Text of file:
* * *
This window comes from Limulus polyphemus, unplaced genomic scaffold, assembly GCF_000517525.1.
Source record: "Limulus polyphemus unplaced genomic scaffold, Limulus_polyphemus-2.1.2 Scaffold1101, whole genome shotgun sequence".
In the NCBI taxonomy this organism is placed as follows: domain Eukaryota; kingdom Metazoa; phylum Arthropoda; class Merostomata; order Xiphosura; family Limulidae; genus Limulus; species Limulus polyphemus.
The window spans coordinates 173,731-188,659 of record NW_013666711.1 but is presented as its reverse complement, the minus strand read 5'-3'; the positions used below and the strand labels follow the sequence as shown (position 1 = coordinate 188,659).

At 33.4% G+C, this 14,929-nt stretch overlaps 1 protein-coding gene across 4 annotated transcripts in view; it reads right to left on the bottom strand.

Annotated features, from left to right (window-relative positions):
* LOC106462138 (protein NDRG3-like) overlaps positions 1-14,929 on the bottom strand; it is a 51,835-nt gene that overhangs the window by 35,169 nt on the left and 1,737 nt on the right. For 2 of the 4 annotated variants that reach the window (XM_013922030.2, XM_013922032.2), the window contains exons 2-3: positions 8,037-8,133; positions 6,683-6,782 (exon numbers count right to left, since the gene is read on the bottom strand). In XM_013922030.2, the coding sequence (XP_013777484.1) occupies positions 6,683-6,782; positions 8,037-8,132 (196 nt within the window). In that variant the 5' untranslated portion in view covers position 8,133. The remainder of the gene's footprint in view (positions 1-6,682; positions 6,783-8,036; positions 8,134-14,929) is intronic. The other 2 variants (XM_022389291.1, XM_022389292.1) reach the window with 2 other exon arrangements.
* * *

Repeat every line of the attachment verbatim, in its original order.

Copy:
This window comes from Limulus polyphemus, unplaced genomic scaffold, assembly GCF_000517525.1.
Source record: "Limulus polyphemus unplaced genomic scaffold, Limulus_polyphemus-2.1.2 Scaffold1101, whole genome shotgun sequence".
In the NCBI taxonomy this organism is placed as follows: domain Eukaryota; kingdom Metazoa; phylum Arthropoda; class Merostomata; order Xiphosura; family Limulidae; genus Limulus; species Limulus polyphemus.
The window spans coordinates 173,731-188,659 of record NW_013666711.1 but is presented as its reverse complement, the minus strand read 5'-3'; the positions used below and the strand labels follow the sequence as shown (position 1 = coordinate 188,659).

At 33.4% G+C, this 14,929-nt stretch overlaps 1 protein-coding gene across 4 annotated transcripts in view; it reads right to left on the bottom strand.

Annotated features, from left to right (window-relative positions):
* LOC106462138 (protein NDRG3-like) overlaps positions 1-14,929 on the bottom strand; it is a 51,835-nt gene that overhangs the window by 35,169 nt on the left and 1,737 nt on the right. For 2 of the 4 annotated variants that reach the window (XM_013922030.2, XM_013922032.2), the window contains exons 2-3: positions 8,037-8,133; positions 6,683-6,782 (exon numbers count right to left, since the gene is read on the bottom strand). In XM_013922030.2, the coding sequence (XP_013777484.1) occupies positions 6,683-6,782; positions 8,037-8,132 (196 nt within the window). In that variant the 5' untranslated portion in view covers position 8,133. The remainder of the gene's footprint in view (positions 1-6,682; positions 6,783-8,036; positions 8,134-14,929) is intronic. The other 2 variants (XM_022389291.1, XM_022389292.1) reach the window with 2 other exon arrangements.